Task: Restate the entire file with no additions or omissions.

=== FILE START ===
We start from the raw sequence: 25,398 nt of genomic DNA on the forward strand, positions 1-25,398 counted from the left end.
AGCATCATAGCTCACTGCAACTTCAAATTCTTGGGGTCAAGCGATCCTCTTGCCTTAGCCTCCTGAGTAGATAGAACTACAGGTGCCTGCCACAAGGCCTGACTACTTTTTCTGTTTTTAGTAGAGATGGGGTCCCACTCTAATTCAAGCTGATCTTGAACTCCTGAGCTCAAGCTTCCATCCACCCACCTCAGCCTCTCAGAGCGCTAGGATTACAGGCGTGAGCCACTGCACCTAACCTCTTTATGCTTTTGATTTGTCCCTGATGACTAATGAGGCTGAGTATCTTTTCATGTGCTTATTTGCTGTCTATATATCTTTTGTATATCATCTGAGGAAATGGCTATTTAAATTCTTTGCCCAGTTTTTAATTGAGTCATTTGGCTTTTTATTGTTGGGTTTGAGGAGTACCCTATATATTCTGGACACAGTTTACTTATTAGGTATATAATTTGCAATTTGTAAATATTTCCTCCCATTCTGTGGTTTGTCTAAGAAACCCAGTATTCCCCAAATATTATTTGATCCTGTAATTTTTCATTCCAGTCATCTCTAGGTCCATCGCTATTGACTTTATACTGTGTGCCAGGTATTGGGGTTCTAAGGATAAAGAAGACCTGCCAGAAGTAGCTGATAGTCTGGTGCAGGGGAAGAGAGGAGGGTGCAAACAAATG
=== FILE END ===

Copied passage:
We start from the raw sequence: 25,398 nt of genomic DNA on the forward strand, positions 1-25,398 counted from the left end.
AGCATCATAGCTCACTGCAACTTCAAATTCTTGGGGTCAAGCGATCCTCTTGCCTTAGCCTCCTGAGTAGATAGAACTACAGGTGCCTGCCACAAGGCCTGACTACTTTTTCTGTTTTTAGTAGAGATGGGGTCCCACTCTAATTCAAGCTGATCTTGAACTCCTGAGCTCAAGCTTCCATCCACCCACCTCAGCCTCTCAGAGCGCTAGGATTACAGGCGTGAGCCACTGCACCTAACCTCTTTATGCTTTTGATTTGTCCCTGATGACTAATGAGGCTGAGTATCTTTTCATGTGCTTATTTGCTGTCTATATATCTTTTGTATATCATCTGAGGAAATGGCTATTTAAATTCTTTGCCCAGTTTTTAATTGAGTCATTTGGCTTTTTATTGTTGGGTTTGAGGAGTACCCTATATATTCTGGACACAGTTTACTTATTAGGTATATAATTTGCAATTTGTAAATATTTCCTCCCATTCTGTGGTTTGTCTAAGAAACCCAGTATTCCCCAAATATTATTTGATCCTGTAATTTTTCATTCCAGTCATCTCTAGGTCCATCGCTATTGACTTTATACTGTGTGCCAGGTATTGGGGTTCTAAGGATAAAGAAGACCTGCCAGAAGTAGCTGATAGTCTGGTGCAGGGGAAGAGAGGAGGGTGCAAACAAATG